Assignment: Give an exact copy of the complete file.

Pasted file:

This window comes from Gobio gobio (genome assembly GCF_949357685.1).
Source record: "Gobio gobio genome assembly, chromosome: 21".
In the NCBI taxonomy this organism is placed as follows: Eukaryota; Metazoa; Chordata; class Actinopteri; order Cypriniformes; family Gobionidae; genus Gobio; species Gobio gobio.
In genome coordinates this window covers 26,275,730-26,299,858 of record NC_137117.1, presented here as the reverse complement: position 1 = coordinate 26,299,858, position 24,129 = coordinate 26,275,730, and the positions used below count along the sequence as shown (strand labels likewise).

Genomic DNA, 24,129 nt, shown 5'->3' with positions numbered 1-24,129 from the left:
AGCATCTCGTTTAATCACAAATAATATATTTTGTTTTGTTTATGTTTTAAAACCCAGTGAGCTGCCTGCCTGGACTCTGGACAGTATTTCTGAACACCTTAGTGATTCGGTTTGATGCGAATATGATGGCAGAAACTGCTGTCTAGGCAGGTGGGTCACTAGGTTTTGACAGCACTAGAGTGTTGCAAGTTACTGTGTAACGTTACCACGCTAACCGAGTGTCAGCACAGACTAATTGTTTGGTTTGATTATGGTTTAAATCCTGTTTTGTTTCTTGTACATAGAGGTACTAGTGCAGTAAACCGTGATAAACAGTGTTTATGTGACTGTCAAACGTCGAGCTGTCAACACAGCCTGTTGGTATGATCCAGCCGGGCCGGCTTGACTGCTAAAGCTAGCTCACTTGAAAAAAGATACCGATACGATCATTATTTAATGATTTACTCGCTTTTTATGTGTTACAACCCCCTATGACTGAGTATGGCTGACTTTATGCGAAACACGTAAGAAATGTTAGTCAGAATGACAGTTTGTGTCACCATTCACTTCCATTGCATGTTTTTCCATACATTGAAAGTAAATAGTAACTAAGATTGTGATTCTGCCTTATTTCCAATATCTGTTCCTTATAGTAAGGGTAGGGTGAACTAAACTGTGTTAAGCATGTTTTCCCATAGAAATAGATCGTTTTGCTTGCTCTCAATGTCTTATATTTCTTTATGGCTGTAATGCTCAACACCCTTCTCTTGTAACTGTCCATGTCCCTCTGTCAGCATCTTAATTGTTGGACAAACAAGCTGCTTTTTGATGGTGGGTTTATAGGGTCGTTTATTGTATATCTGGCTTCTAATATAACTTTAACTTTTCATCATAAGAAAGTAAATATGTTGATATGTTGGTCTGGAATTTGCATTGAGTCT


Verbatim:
This window comes from Gobio gobio (genome assembly GCF_949357685.1).
Source record: "Gobio gobio genome assembly, chromosome: 21".
In the NCBI taxonomy this organism is placed as follows: Eukaryota; Metazoa; Chordata; class Actinopteri; order Cypriniformes; family Gobionidae; genus Gobio; species Gobio gobio.
In genome coordinates this window covers 26,275,730-26,299,858 of record NC_137117.1, presented here as the reverse complement: position 1 = coordinate 26,299,858, position 24,129 = coordinate 26,275,730, and the positions used below count along the sequence as shown (strand labels likewise).

Genomic DNA, 24,129 nt, shown 5'->3' with positions numbered 1-24,129 from the left:
AGCATCTCGTTTAATCACAAATAATATATTTTGTTTTGTTTATGTTTTAAAACCCAGTGAGCTGCCTGCCTGGACTCTGGACAGTATTTCTGAACACCTTAGTGATTCGGTTTGATGCGAATATGATGGCAGAAACTGCTGTCTAGGCAGGTGGGTCACTAGGTTTTGACAGCACTAGAGTGTTGCAAGTTACTGTGTAACGTTACCACGCTAACCGAGTGTCAGCACAGACTAATTGTTTGGTTTGATTATGGTTTAAATCCTGTTTTGTTTCTTGTACATAGAGGTACTAGTGCAGTAAACCGTGATAAACAGTGTTTATGTGACTGTCAAACGTCGAGCTGTCAACACAGCCTGTTGGTATGATCCAGCCGGGCCGGCTTGACTGCTAAAGCTAGCTCACTTGAAAAAAGATACCGATACGATCATTATTTAATGATTTACTCGCTTTTTATGTGTTACAACCCCCTATGACTGAGTATGGCTGACTTTATGCGAAACACGTAAGAAATGTTAGTCAGAATGACAGTTTGTGTCACCATTCACTTCCATTGCATGTTTTTCCATACATTGAAAGTAAATAGTAACTAAGATTGTGATTCTGCCTTATTTCCAATATCTGTTCCTTATAGTAAGGGTAGGGTGAACTAAACTGTGTTAAGCATGTTTTCCCATAGAAATAGATCGTTTTGCTTGCTCTCAATGTCTTATATTTCTTTATGGCTGTAATGCTCAACACCCTTCTCTTGTAACTGTCCATGTCCCTCTGTCAGCATCTTAATTGTTGGACAAACAAGCTGCTTTTTGATGGTGGGTTTATAGGGTCGTTTATTGTATATCTGGCTTCTAATATAACTTTAACTTTTCATCATAAGAAAGTAAATATGTTGATATGTTGGTCTGGAATTTGCATTGAGTCT